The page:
The Evil of the Outdoor House Cat
Posted by Richard Conniff on March 21, 2014
My latest for The New York Times:
Once upon a time I had a cat named Lucky, and the name fit. She turned up on our doorstep as a stray and stayed with us for 10 years, until her rather gruesome demise. (More about that later.) I liked her because she was a free spirit, and a survivor, going out for two, three, even five days, in all seasons. She’d show up when it suited her, waiting in the dark before dawn till I came downstairs and turned on my desk lamp. Then she’d make her presence known by rising up on her hind legs and gently scratching with her forepaws on my window.
Sometimes, without stopping to say hello, she’d leave us tattered offerings, with little starbursts of coagulated blood, on the front walk. The birds were disturbing, the moles and deer mice not so much.
Jane, the older woman who lived two doors down, mentioned that Lucky sometimes lurked near her bird feeder, but she didn’t seem to think much of it, and neither did we. We put a bell on Lucky, but it didn’t last a week before she shed it in some bush.
If all this sounds lackadaisical, particularly in someone who writes about wildlife, I should note that Lucky, who died in 2008, was our last outdoor cat.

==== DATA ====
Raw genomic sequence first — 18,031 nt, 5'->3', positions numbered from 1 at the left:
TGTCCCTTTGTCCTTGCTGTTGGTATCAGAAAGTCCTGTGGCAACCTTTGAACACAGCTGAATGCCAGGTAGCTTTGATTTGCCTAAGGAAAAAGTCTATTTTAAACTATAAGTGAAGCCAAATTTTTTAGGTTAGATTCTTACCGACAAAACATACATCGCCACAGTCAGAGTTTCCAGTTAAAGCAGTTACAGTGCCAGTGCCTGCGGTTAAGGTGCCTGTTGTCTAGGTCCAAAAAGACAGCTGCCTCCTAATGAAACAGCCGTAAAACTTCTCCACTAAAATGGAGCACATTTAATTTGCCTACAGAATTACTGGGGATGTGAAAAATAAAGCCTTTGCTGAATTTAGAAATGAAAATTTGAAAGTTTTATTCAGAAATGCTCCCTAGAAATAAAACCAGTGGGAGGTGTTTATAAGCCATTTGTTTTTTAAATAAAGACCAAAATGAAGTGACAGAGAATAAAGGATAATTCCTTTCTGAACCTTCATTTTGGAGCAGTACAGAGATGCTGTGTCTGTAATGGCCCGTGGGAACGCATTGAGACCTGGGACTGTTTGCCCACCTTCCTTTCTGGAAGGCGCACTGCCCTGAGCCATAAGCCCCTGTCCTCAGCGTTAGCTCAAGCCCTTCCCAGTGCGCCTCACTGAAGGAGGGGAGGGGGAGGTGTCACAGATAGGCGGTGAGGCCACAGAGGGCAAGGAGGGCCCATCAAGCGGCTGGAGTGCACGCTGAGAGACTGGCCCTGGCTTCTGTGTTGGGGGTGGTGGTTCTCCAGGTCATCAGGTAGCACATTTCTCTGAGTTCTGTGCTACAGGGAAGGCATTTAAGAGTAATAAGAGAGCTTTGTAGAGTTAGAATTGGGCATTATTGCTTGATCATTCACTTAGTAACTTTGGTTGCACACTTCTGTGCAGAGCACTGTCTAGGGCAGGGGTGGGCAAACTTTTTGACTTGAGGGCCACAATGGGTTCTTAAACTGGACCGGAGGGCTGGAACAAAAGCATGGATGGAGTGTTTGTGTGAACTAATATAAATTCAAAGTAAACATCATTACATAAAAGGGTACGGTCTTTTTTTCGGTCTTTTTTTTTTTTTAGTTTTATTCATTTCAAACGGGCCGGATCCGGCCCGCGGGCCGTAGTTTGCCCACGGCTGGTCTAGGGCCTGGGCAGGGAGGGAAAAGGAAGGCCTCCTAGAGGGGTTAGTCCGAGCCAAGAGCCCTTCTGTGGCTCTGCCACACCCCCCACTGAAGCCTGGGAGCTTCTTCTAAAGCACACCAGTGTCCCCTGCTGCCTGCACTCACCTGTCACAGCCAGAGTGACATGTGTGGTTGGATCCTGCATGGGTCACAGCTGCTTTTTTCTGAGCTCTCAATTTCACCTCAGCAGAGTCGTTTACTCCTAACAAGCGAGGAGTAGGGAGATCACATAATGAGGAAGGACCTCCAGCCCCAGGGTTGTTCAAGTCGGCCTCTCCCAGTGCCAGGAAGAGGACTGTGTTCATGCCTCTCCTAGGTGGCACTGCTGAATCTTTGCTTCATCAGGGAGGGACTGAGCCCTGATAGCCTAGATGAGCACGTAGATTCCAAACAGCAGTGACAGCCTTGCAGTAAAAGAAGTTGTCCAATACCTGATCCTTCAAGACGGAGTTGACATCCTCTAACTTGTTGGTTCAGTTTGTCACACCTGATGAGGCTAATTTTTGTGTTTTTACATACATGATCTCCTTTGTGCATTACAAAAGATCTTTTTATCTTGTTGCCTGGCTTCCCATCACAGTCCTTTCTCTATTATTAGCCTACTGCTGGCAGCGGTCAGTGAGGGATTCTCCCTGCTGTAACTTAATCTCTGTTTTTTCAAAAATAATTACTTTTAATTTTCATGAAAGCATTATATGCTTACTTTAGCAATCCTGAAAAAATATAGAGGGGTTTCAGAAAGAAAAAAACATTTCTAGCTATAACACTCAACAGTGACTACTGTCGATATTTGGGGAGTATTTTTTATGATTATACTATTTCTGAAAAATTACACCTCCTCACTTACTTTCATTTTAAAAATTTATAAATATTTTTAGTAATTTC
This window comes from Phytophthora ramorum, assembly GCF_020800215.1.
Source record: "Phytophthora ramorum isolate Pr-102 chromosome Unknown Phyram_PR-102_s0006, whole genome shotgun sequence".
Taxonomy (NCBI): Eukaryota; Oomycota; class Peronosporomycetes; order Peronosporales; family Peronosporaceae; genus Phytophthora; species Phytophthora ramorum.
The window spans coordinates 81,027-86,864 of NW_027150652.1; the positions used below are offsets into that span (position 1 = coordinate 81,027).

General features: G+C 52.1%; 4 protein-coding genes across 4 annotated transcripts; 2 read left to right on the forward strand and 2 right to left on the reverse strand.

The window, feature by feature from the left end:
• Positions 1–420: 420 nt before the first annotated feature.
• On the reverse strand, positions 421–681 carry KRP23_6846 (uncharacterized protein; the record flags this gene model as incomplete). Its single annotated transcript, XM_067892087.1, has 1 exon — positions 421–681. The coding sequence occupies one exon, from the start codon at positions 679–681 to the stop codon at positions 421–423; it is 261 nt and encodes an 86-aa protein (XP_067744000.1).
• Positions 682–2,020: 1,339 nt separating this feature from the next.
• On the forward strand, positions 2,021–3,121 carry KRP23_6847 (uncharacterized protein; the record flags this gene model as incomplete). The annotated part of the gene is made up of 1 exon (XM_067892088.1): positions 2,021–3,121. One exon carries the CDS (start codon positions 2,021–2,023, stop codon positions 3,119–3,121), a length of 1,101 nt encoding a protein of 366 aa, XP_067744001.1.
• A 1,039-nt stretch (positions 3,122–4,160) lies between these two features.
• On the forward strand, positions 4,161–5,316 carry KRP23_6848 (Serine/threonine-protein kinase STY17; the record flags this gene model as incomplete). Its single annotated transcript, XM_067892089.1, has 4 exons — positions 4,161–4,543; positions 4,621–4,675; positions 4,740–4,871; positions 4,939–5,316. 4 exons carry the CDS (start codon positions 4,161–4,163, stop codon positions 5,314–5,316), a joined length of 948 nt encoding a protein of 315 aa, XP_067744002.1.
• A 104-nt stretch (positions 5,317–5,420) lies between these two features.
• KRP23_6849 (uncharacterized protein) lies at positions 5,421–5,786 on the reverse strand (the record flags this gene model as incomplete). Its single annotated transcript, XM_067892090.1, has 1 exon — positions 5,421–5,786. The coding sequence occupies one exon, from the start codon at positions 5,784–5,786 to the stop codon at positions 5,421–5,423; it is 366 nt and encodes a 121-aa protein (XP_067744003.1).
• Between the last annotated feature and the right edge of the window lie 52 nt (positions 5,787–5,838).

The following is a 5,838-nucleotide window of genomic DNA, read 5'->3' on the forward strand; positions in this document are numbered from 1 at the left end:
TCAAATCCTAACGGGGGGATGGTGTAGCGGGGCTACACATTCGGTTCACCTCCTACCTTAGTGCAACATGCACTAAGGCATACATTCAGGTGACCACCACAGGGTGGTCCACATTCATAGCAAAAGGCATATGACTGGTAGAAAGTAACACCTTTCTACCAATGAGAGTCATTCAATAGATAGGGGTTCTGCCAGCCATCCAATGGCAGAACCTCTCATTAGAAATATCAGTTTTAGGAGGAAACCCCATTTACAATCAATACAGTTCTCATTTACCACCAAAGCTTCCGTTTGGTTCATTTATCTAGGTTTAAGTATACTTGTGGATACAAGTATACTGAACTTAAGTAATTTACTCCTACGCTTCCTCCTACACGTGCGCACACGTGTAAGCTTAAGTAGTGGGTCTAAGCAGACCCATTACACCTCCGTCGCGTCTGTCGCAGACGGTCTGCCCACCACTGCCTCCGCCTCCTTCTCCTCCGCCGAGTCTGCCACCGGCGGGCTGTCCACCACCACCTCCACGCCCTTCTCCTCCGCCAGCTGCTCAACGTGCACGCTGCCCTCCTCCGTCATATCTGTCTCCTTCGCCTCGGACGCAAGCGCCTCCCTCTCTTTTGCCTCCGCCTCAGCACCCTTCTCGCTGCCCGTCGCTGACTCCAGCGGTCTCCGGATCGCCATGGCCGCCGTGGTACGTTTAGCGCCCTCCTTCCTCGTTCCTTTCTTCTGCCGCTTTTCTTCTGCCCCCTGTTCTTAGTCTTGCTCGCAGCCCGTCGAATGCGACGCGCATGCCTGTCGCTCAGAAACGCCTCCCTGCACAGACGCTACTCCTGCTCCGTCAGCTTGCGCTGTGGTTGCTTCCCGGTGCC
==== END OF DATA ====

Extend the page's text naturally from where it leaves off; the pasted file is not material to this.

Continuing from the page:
We were about to become early adopters in the trend that is beginning to make outdoor cats as socially unacceptable as smoking cigarettes in the office, or leaving dog droppings on the sidewalk.
What’s driving this trend is a growing sense of alarm about the dramatic decline in wildlife, and especially bird, populations, combined with a new awareness that cats bear a significant share of the blame.
The National Audubon Society tracks 20 common North American bird species — Eastern meadowlarks, field sparrows and the like — that are now in decline. Their numbers have dropped by 68 percent on average since 1967, because of a variety of factors.
In Britain, likewise, farmland bird populations have plummeted just since 1995, with turtle doves, for instance, down by 85 percent, cuckoos by 50 percent, and lapwings by 41 percent.
If these were stock market numbers, people would be leaping from buildings. But the peculiar thing about what biologists have called “the second Silent Spring” is that people tend not to hear it.
Like a lot of other cat owners, I used to think that when Lucky went outside and, now and then, killed an animal, she was “just doing what’s natural” for a cat. I was aware that cats have caused or contributed to the extinction of 33 species. But all of those species were living on islands and many had likely never seen a predator before early navigators introduced cats. The mainland nature around me was savvier than that, I figured, and had the scale to handle incidental killings by a few house cats.